to think that there are *proofs* of -- or even good arguments for --
ویرایش توسط Borzin : 1387/07/15 در ساعت 14:42 دلیل: O
1387/07/15, 14:57 #3
Thank you for your answers Professor, I hope I'm not boring you with reincarnating this thread
I find flaws in all versions outlined in the article.
Consider the first premise, "Existence necessarily exists."
1.I take it that this is equivalent to "Necessarily whatever exists exists."
2.If it doesn't mean that, then I simply fail to understand what it does mean.
Only if it does mean what I take it to mean in (1) can the claim that it is an a priori logical truth be defended.
But by the same token, one has a priori grounds for the assertion "Nonexistence necessarily nonexists", where this is taken to mean "Necessarily whatever does not exist does not exist" (another necessary truth).
One could then go on to make similar moves to those outlined in various versions of the "proof" and conclude with the stipulative definition that "God" just is Nonexistence.
6.Note that "God necessarily nonexists (or doesn't exist)" comes close to certain versions of Theravadin Buddhism according to which the ideal state of an individual is that of nonexistence by virtue of being absorbed in ultimate reality.
I said that if "Existence necessarily exists" does not mean "Necessarily whatever exists exists" then I find it unintelligible. This is partly because if "Existence" is treated as a noun that names some entity that is then said in the predicate to be something that has the property of existing, then a fallacy of reification (otherwise known as hypostasizing) is being committed.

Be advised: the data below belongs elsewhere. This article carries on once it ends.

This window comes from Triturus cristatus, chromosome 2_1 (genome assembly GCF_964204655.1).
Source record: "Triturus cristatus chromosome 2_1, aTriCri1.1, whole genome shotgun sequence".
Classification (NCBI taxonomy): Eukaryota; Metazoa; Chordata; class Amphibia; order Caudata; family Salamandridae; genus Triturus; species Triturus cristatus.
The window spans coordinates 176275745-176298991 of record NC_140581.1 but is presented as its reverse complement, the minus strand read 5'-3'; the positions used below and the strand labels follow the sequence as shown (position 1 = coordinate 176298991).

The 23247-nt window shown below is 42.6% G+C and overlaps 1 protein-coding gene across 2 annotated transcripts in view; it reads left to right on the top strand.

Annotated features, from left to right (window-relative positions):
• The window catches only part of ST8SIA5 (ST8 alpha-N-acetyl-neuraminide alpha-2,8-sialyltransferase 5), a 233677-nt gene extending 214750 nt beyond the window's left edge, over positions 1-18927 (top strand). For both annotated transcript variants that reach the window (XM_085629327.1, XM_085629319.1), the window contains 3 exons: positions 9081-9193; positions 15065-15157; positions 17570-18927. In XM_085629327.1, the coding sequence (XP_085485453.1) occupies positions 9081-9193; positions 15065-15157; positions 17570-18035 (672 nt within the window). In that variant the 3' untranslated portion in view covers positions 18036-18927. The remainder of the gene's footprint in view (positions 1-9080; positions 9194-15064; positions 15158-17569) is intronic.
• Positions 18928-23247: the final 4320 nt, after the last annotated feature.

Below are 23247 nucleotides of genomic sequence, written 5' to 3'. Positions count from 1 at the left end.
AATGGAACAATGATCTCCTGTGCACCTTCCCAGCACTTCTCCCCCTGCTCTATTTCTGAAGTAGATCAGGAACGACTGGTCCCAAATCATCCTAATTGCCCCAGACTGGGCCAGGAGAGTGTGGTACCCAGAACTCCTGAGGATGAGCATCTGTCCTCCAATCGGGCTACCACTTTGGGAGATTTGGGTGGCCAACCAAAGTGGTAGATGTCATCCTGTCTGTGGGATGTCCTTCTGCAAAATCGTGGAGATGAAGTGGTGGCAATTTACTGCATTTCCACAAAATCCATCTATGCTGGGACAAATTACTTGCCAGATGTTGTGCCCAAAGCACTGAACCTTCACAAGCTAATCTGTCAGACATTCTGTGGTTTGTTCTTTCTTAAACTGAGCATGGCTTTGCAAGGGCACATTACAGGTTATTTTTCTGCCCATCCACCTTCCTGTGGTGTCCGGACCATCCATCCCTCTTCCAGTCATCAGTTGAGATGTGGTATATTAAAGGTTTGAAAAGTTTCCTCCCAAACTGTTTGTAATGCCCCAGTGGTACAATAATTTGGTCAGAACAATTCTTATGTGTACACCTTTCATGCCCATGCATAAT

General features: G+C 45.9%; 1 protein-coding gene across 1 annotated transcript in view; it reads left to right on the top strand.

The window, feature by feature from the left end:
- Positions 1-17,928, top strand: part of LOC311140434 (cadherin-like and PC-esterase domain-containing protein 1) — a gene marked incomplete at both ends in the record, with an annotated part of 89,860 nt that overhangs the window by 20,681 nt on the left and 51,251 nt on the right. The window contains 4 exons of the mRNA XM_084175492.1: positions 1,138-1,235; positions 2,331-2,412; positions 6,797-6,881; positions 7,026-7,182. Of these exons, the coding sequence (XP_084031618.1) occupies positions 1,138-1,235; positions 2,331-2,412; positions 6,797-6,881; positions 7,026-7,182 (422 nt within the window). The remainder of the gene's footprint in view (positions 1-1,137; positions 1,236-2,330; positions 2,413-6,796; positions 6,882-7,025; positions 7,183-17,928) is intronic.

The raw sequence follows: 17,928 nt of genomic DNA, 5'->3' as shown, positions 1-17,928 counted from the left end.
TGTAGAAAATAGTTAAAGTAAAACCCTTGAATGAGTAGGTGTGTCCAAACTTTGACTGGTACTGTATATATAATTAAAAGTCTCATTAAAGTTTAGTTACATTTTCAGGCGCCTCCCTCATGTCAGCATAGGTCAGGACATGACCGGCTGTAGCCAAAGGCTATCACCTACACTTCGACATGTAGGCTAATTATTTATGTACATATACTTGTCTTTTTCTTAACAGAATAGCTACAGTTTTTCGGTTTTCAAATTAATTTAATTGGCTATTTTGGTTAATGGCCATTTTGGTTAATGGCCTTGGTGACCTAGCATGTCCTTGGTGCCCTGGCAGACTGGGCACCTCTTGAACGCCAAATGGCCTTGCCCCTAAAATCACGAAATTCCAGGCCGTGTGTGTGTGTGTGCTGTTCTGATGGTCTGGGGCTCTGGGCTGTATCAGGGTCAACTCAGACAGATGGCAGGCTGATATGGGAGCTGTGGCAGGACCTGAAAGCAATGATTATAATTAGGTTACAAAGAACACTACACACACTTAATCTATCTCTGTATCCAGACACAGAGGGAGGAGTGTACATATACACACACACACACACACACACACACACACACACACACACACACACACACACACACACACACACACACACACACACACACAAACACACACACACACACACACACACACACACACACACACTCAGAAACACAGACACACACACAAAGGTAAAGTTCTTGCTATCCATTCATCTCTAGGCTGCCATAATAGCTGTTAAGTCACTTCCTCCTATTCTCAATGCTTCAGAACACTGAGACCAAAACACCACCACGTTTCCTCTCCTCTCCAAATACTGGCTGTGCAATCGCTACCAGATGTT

To illustrate, consider the following passage from Through the Looking Glass, ch vii, by Lewis Carroll [Charles Dodgson]
"I haven't sent the two Messengers, either. They've both gone to the town. Just look along the road, and tell me if you can see either of them."
"I see nobody on the road," said Alice.
"I only wish I had such eyes," the King remarked in a fretful tone. "To be able to see Nobody! And at that distance too! Why, it's as much as I can do to see real people, by this light.!"
The fallacy consists in treating all nouns as names of objects, hence abstract nouns as names of abstract objects. It is one of the commonest of all fallacies, one committed by Plato and many of his followers. Others guilty of it include Heidegger who reified the noun "Nothing" and came up with the inanity "Nothing nothings" (in parallel to "Existence exists"). Utter balderdash.